There are three reasons to use a hashtag: to group things together with a unique identifier (so that clicking on a hashtag will bring up all the other tweets about that topic, examples: #loveoneanother, #changedlives), to insert a tweet into a conversation (examples: #sermon, #proverbs, #love), or to hop onto a trending topic. You can now use hashtags on Twitter, Instagram, and Facebook. [Read #Hashtags vs @Mentions: A Case Study]
While hashtags have a lot of potential, people are still trying to figure out how useful they are. Don’t overload your posts with a lot of hashtags, or use them just for the sake of using them. You can probably save the characters to provide a better post, and only use a hashtag when you think it will add value or context.
If you’re posting a quote from a sermon, it makes sense to create a hashtag that relates to that specific sermon series. Users can click on the hashtag and instantly see other quotes and links related to that sermon (if the hashtag is unique enough.)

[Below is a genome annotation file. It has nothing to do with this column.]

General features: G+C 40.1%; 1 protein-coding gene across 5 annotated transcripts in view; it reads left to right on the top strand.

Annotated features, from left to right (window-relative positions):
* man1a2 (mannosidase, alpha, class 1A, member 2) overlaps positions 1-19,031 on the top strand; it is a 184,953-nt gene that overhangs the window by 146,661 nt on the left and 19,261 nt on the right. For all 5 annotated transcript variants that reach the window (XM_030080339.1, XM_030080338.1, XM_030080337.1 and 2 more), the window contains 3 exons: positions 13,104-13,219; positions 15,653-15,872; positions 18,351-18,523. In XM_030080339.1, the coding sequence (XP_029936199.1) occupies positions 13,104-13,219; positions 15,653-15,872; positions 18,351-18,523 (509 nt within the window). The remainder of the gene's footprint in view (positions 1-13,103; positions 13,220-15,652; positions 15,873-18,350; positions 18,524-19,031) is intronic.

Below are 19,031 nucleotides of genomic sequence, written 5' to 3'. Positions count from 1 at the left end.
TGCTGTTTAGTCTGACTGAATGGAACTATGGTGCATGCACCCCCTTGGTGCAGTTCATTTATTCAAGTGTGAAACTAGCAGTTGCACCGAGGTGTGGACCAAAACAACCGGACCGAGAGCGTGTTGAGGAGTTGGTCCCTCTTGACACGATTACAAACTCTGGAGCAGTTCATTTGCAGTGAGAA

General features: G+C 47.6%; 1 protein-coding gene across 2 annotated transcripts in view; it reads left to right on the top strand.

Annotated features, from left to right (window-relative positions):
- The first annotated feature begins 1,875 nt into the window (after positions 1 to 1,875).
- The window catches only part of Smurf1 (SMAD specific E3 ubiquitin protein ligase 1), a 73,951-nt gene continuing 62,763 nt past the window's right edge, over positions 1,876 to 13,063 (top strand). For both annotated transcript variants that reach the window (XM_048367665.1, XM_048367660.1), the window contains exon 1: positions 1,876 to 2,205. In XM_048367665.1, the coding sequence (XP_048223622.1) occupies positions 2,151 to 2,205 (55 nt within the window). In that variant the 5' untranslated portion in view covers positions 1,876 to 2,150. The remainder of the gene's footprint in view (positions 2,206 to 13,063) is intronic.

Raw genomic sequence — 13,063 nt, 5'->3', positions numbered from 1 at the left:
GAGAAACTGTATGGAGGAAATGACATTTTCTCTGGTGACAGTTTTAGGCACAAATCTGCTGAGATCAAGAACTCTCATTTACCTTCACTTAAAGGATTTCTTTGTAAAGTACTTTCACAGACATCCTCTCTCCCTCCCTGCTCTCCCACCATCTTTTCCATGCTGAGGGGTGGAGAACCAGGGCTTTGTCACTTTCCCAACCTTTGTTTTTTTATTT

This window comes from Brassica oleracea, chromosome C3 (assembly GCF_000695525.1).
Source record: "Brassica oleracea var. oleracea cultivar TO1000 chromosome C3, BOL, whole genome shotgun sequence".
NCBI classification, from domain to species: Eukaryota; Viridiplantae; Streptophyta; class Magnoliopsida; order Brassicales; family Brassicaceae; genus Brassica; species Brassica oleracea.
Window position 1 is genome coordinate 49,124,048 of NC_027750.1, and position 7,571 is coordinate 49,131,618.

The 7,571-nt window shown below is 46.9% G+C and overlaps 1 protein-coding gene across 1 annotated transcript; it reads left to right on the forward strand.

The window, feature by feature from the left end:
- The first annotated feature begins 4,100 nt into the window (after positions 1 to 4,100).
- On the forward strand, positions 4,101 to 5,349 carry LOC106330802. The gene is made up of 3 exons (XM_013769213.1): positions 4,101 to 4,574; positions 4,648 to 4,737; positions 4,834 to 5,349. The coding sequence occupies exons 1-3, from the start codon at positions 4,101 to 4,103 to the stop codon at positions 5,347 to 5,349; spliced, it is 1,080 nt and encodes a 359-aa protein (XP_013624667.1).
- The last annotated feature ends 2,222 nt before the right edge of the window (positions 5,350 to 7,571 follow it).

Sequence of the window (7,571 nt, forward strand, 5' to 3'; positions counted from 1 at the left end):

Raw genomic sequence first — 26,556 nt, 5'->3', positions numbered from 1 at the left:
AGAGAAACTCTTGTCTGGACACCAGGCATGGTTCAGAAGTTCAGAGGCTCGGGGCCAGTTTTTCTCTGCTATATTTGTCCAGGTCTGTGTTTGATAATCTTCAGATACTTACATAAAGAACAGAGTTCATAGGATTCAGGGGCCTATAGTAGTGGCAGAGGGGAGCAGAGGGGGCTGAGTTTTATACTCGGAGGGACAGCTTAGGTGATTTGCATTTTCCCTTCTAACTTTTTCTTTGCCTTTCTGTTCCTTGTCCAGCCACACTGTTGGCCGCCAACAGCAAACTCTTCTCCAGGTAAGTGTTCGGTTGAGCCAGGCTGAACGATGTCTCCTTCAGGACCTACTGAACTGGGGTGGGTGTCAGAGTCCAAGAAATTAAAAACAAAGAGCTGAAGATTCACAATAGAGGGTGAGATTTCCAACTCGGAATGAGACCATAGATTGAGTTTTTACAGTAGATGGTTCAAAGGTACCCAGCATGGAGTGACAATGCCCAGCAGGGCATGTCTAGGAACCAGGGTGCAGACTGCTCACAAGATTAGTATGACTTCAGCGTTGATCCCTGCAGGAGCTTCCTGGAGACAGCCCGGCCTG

Here are a couple examples of a Twitter giveaway that uses a hashtag:
We have 5 copies of @pastoremase’ new book #manhoodrestored to give away. RT to enter to win a copy. [link to the book]
We have 5 copies of our new worship album to give away. Tweet your favorite song with #ChurchSongs to enter to win.
To pick a winner, you would do a search for the hashtag to see everyone who tweeted for the contest or search for a specific phrase they are retweeting. We usually count up the number of tweets and enter it into random.org to randomly choose a winner.
You can then @reply that person or DM them to notify them that they won. From there you can ask for their address to ship the item, or if they are local arrange for them to pick it up at church.
Read more in my free book Social Media Guide for Churches